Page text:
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Professor Pokes Holes in Common Claims Surrounding Why People Become Islamic Extremists — and Reveals the 'Toxic Brew’ at the Center of It All

"Islamic religious figures have to stop looking the other way."

A Georgetown University foreign policy professor who also serves as a senior adviser to the U.S. State Department revealed this week why he believes some people become Islamic extremists, dispelling the two main myths that he says generally surround the complicated matter.

Haroon Ullah, who shared his views in a new video lesson for Prager University, a conservative lecture series, rejected the claim that poverty, which fosters resentment against the wealthy, and ignorance, which makes it easier for the poor to manipulate, are the key factors in creating and fostering extremism.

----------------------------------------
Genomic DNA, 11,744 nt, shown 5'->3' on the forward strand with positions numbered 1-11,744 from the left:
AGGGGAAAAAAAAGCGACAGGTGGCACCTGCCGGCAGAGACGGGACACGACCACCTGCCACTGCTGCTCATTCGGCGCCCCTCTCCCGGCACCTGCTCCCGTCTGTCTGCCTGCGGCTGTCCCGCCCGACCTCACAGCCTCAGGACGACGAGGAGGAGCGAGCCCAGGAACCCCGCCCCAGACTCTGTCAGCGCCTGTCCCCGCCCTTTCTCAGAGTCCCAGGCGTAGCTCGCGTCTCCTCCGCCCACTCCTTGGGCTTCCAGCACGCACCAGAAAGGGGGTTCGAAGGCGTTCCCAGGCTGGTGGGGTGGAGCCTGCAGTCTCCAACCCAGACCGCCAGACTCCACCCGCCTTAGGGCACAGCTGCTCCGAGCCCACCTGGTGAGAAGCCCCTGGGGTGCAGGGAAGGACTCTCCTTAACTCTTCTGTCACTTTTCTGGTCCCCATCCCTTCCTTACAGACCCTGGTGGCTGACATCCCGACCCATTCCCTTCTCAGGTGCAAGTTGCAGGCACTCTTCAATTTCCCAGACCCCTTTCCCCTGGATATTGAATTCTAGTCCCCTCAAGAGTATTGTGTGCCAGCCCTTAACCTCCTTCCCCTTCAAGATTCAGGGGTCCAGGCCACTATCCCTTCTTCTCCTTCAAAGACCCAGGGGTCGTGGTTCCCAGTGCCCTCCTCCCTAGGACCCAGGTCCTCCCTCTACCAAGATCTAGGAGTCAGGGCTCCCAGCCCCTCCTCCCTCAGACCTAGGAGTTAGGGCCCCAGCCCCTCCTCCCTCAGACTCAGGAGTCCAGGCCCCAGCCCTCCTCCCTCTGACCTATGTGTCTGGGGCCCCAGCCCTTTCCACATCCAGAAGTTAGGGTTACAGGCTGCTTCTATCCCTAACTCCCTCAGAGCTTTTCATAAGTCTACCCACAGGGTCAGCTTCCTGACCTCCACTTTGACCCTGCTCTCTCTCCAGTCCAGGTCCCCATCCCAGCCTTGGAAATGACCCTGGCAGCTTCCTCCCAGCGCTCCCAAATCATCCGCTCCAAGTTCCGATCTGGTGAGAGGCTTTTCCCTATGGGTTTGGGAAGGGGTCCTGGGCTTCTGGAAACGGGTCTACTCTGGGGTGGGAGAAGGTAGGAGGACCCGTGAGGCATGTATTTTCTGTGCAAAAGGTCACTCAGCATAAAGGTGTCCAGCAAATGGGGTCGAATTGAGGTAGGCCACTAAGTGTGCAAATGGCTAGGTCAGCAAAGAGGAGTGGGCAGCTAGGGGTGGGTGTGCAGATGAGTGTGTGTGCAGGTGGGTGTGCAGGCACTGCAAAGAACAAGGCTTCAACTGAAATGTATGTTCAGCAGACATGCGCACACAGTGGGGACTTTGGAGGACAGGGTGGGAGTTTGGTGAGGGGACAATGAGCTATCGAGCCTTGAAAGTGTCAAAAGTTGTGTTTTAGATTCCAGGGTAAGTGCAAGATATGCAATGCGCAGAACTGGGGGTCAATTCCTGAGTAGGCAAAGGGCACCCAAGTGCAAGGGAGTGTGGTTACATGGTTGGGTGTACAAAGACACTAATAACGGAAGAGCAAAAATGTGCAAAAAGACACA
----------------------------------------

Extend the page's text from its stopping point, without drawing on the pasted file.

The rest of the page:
"Poverty had little to do with who became an extremist — lack of education even less," he said of his experience observing this dynamic while living in Pakistan. "Many of those that I met who subscribe to religious extremism and are prepared to murder and die for their cause are from the middle class, and many had a university education."

Ullah said that the desire for meaning and order amid chaos, the quest for change and a feeling of victim-hood create a "toxic brew" that helps lead to extremism.

Rather than embrace the poverty and ignorance paradigm, he said that it's essential to abandon the narrative and to counter extremists' message that they will offer people a better alternative than what they currently have — something that never comes to fruition.

"Islamic religious figures have to stop looking the other way," Ullah also said.

Watch the professor share his views on extremism below:

(H/T: Prager University)

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